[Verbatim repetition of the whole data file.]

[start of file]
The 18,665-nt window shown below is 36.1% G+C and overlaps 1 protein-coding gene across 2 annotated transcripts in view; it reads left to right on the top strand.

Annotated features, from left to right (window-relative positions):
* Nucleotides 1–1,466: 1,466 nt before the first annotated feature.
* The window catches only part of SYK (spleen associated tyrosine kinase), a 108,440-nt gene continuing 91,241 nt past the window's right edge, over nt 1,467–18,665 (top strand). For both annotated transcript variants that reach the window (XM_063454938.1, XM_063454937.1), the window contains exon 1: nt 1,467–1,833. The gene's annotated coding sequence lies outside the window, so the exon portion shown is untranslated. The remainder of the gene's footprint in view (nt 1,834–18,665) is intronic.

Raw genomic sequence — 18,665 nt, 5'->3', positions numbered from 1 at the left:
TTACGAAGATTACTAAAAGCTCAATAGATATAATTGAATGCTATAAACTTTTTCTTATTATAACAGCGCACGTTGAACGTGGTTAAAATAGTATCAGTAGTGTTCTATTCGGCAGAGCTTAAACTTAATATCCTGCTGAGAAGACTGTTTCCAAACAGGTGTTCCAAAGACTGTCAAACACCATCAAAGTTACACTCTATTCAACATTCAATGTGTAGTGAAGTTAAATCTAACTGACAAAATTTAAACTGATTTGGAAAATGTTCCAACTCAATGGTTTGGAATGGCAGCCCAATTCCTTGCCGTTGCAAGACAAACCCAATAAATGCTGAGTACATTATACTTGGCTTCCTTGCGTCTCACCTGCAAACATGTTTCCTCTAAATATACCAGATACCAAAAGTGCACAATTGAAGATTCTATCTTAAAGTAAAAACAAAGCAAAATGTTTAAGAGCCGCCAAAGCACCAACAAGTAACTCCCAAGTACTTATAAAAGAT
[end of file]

The 18,665-nt window shown below is 36.1% G+C and overlaps 1 protein-coding gene across 2 annotated transcripts in view; it reads left to right on the top strand.

Annotated features, from left to right (window-relative positions):
* Nucleotides 1–1,466: 1,466 nt before the first annotated feature.
* The window catches only part of SYK (spleen associated tyrosine kinase), a 108,440-nt gene continuing 91,241 nt past the window's right edge, over nt 1,467–18,665 (top strand). For both annotated transcript variants that reach the window (XM_063454938.1, XM_063454937.1), the window contains exon 1: nt 1,467–1,833. The gene's annotated coding sequence lies outside the window, so the exon portion shown is untranslated. The remainder of the gene's footprint in view (nt 1,834–18,665) is intronic.

Raw genomic sequence — 18,665 nt, 5'->3', positions numbered from 1 at the left:
TTACGAAGATTACTAAAAGCTCAATAGATATAATTGAATGCTATAAACTTTTTCTTATTATAACAGCGCACGTTGAACGTGGTTAAAATAGTATCAGTAGTGTTCTATTCGGCAGAGCTTAAACTTAATATCCTGCTGAGAAGACTGTTTCCAAACAGGTGTTCCAAAGACTGTCAAACACCATCAAAGTTACACTCTATTCAACATTCAATGTGTAGTGAAGTTAAATCTAACTGACAAAATTTAAACTGATTTGGAAAATGTTCCAACTCAATGGTTTGGAATGGCAGCCCAATTCCTTGCCGTTGCAAGACAAACCCAATAAATGCTGAGTACATTATACTTGGCTTCCTTGCGTCTCACCTGCAAACATGTTTCCTCTAAATATACCAGATACCAAAAGTGCACAATTGAAGATTCTATCTTAAAGTAAAAACAAAGCAAAATGTTTAAGAGCCGCCAAAGCACCAACAAGTAACTCCCAAGTACTTATAAAAGAT